Aquarium Lower ph Level
How to Safely Lower pH in Your Aquarium
Looking for ways to lower your pH level?
Good, you’re in the right place.
In this article, you’ll learn how to safely lower the pH in your aquarium so you don’t further stress your buddies.
But what’s more important, is that these techniques will help you maintain a consistent pH level.
Let’s get started.
Warning: Before you decide to lower the pH in your aquarium, you need to consider if your fish are actually showing signs of distress. If not, it might be best to leave it as is and concentrate on keeping those levels consistent.
What is pH?
Rack your brain hard enough, and you might remember your teacher mentioning water (H2O) is made up of hydrogen and oxygen molecules. In water, small numbers of molecules split up, some lose a hydrogen and become hydroxide ions (OH-).
In pure water, there are an equal number of hydrogen ions (H+) and hydroxide ions. Now, when a basic (alkaline) or acidic substance dissolves in your aquariums water, it will alter the balance of ions; changing the pH.
An acid substance will increase the amount of hydrogen ions, lowering your waters pH. A basic substance will “soak up” the hydrogen ions, resulting in more hydroxide ions and raising the pH level in your aquarium.
So pH is the measurement of how acidic or basic the water solution in your aquarium is.
What is The pH Scale?
Acidity and alkalinity are measured on the pH scale because a strongly acidic solution can have one hundred trillion times more hydrogen ions than a strongly basic solution. And visa versa.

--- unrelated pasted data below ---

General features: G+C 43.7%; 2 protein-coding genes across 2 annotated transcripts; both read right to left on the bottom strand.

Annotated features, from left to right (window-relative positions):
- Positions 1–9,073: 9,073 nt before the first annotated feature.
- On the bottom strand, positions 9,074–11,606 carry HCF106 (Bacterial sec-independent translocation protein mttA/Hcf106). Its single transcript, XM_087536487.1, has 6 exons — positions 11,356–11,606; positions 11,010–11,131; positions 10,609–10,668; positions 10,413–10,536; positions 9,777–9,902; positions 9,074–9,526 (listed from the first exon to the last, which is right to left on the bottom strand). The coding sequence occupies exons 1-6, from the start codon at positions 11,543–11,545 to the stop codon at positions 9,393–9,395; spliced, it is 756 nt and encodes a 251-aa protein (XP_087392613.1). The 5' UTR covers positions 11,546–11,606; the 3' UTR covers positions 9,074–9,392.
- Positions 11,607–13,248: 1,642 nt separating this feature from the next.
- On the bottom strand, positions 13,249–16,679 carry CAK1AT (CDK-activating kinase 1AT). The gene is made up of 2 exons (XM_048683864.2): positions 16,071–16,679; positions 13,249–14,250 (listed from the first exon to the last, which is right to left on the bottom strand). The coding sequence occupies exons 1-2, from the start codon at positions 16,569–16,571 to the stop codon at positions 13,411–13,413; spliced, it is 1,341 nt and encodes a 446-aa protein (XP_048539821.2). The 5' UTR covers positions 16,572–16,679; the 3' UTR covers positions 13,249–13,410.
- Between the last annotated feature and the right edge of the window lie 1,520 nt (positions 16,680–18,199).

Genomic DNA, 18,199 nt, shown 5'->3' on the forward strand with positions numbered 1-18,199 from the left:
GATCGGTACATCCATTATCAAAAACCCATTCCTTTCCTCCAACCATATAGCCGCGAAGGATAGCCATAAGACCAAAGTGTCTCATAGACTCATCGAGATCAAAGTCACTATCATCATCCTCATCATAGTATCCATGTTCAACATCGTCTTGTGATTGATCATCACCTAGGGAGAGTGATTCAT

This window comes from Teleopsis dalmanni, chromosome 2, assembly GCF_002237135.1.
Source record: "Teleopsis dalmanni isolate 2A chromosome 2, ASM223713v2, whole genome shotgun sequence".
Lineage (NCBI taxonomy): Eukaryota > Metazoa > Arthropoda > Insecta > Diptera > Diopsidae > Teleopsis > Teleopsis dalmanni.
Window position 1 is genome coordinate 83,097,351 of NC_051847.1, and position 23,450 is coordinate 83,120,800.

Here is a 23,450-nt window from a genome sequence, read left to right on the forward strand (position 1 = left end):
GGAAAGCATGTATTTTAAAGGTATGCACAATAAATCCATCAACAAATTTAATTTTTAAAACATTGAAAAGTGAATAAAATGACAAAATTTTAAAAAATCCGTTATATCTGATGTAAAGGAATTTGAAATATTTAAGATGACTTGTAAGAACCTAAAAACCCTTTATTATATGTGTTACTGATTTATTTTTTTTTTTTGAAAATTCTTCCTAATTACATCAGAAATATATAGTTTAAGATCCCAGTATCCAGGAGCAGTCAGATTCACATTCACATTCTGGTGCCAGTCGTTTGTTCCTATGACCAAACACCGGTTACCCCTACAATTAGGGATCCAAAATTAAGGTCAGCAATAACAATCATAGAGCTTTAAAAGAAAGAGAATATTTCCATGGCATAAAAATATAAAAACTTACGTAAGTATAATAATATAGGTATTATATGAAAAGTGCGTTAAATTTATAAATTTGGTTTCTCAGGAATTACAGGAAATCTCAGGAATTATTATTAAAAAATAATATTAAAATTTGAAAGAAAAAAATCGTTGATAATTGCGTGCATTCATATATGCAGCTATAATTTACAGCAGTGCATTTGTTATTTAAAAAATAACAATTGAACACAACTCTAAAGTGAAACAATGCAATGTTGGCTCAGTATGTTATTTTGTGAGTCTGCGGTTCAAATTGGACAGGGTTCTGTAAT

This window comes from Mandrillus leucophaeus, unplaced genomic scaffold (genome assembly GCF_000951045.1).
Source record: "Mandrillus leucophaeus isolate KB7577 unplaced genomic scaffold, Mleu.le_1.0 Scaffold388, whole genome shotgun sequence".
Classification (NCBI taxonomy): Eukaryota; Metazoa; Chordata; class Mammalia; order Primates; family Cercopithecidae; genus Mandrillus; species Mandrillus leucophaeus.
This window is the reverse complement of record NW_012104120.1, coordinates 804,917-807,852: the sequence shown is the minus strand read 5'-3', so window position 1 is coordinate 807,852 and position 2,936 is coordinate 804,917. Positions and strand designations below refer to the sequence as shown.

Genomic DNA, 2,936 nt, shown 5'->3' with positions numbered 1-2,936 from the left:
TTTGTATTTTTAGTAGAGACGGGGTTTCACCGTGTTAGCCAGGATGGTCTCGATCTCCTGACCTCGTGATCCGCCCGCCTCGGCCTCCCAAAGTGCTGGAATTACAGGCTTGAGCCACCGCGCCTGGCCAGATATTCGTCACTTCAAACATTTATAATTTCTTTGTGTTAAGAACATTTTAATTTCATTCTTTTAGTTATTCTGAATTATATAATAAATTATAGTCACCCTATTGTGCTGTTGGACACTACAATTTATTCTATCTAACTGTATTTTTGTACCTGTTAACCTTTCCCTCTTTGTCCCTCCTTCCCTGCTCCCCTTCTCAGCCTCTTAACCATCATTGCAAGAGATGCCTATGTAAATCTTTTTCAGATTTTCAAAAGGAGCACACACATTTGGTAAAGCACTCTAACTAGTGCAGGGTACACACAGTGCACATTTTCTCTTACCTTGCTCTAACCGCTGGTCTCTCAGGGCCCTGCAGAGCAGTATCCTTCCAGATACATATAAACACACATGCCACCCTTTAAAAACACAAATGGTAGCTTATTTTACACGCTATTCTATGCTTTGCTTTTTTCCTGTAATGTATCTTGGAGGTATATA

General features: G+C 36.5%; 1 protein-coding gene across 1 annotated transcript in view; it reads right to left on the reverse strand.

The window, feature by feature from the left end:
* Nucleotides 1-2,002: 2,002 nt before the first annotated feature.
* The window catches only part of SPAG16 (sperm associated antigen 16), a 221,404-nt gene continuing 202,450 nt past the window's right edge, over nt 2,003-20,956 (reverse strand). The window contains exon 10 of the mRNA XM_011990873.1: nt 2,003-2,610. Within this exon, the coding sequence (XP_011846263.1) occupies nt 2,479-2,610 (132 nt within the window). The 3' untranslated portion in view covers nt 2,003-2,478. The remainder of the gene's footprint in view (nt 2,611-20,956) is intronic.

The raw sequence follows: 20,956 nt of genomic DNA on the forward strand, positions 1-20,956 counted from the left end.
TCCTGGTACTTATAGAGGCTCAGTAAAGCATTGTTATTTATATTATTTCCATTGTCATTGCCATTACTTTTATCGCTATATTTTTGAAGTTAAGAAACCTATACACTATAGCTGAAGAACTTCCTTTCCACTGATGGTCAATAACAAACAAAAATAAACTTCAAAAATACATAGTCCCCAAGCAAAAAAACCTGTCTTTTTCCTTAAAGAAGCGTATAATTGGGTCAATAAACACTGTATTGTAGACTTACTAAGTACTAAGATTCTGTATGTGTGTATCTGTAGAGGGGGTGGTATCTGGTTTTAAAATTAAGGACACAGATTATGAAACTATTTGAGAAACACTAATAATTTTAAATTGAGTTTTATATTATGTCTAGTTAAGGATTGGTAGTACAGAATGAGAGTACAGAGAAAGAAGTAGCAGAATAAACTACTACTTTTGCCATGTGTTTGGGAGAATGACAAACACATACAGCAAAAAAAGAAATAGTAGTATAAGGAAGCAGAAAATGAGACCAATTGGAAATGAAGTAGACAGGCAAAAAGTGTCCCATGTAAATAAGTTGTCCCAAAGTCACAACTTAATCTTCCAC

That’s too many 0’s to comprehend. Thankfully, some clever scientists created the pH scale to make it easy.
pH is measured on a scale of 0-14: 7 is neutral, below is more acidic and higher is basic (alkaline).
Each number on the scale represents difference 10 fold, for example, if your aquarium has a pH of 6 it’s 10 times more acidic than a tank with a pH of 7. Or if it’s got a pH of 5, it’s 100 times more acidic than a pH of 7.
How to Safely Lower Your Aquariums pH Level
I recommend altering the pH levels in your tank using natural methods. Using store bought chemicals can change the pH levels in your tank too quickly and drastically. This is likely to stress your fish and cause illness or death.
You can try some of these safe methods:
1. Peat Moss
A wonderful natural way to safely lower your aquarium’s pH. Working to filter out contaminants in your water.
The only downside being, it can discolor your water.
However, you can pre-treat it in a separate bucket for a few days before putting it in your tank. This can help lessen the yellowish tinge in your aquarium.
For Peat Moss to be effective it needs to stay in your tank, dipping it in won’t anything. You can buy pellets or chunks of Peat Moss and place them in your filter.
It will release tannic and gallic acids into your aquarium, which will attack the bicarbonates in the water, reducing its hardness and pH.
There’s no definitive answer for how much you’ll need to use, and it will depend on how hard your water is and the quality of Peat Moss. So it’s best to start off with a small clump and monitor your pH. You can then add more if it’s needed.